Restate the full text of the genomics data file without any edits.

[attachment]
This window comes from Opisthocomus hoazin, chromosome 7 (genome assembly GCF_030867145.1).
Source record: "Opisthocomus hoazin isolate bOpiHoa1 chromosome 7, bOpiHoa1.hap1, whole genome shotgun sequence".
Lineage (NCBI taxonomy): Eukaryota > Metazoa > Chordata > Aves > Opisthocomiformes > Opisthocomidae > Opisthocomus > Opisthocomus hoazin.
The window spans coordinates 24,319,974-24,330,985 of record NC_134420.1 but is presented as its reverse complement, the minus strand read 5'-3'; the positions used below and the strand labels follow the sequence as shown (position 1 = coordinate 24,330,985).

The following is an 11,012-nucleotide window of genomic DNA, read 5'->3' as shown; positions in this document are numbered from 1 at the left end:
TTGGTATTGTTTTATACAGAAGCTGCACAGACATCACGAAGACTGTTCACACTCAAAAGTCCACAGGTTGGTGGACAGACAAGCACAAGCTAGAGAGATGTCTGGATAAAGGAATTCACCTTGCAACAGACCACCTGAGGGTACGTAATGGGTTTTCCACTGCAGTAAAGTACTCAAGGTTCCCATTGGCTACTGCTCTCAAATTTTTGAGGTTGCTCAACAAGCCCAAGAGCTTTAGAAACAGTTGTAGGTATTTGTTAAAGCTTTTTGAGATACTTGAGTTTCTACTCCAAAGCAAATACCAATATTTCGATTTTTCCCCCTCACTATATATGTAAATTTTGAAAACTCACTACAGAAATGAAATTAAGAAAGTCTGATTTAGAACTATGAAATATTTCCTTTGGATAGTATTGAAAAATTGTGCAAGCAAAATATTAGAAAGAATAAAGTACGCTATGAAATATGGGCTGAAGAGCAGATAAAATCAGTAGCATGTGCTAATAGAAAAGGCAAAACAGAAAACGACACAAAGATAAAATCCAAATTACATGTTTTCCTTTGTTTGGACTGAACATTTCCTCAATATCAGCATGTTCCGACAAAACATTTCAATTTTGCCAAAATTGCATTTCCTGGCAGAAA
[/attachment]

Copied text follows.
This window comes from Opisthocomus hoazin, chromosome 7 (genome assembly GCF_030867145.1).
Source record: "Opisthocomus hoazin isolate bOpiHoa1 chromosome 7, bOpiHoa1.hap1, whole genome shotgun sequence".
Lineage (NCBI taxonomy): Eukaryota > Metazoa > Chordata > Aves > Opisthocomiformes > Opisthocomidae > Opisthocomus > Opisthocomus hoazin.
The window spans coordinates 24,319,974-24,330,985 of record NC_134420.1 but is presented as its reverse complement, the minus strand read 5'-3'; the positions used below and the strand labels follow the sequence as shown (position 1 = coordinate 24,330,985).

The following is an 11,012-nucleotide window of genomic DNA, read 5'->3' as shown; positions in this document are numbered from 1 at the left end:
TTGGTATTGTTTTATACAGAAGCTGCACAGACATCACGAAGACTGTTCACACTCAAAAGTCCACAGGTTGGTGGACAGACAAGCACAAGCTAGAGAGATGTCTGGATAAAGGAATTCACCTTGCAACAGACCACCTGAGGGTACGTAATGGGTTTTCCACTGCAGTAAAGTACTCAAGGTTCCCATTGGCTACTGCTCTCAAATTTTTGAGGTTGCTCAACAAGCCCAAGAGCTTTAGAAACAGTTGTAGGTATTTGTTAAAGCTTTTTGAGATACTTGAGTTTCTACTCCAAAGCAAATACCAATATTTCGATTTTTCCCCCTCACTATATATGTAAATTTTGAAAACTCACTACAGAAATGAAATTAAGAAAGTCTGATTTAGAACTATGAAATATTTCCTTTGGATAGTATTGAAAAATTGTGCAAGCAAAATATTAGAAAGAATAAAGTACGCTATGAAATATGGGCTGAAGAGCAGATAAAATCAGTAGCATGTGCTAATAGAAAAGGCAAAACAGAAAACGACACAAAGATAAAATCCAAATTACATGTTTTCCTTTGTTTGGACTGAACATTTCCTCAATATCAGCATGTTCCGACAAAACATTTCAATTTTGCCAAAATTGCATTTCCTGGCAGAAA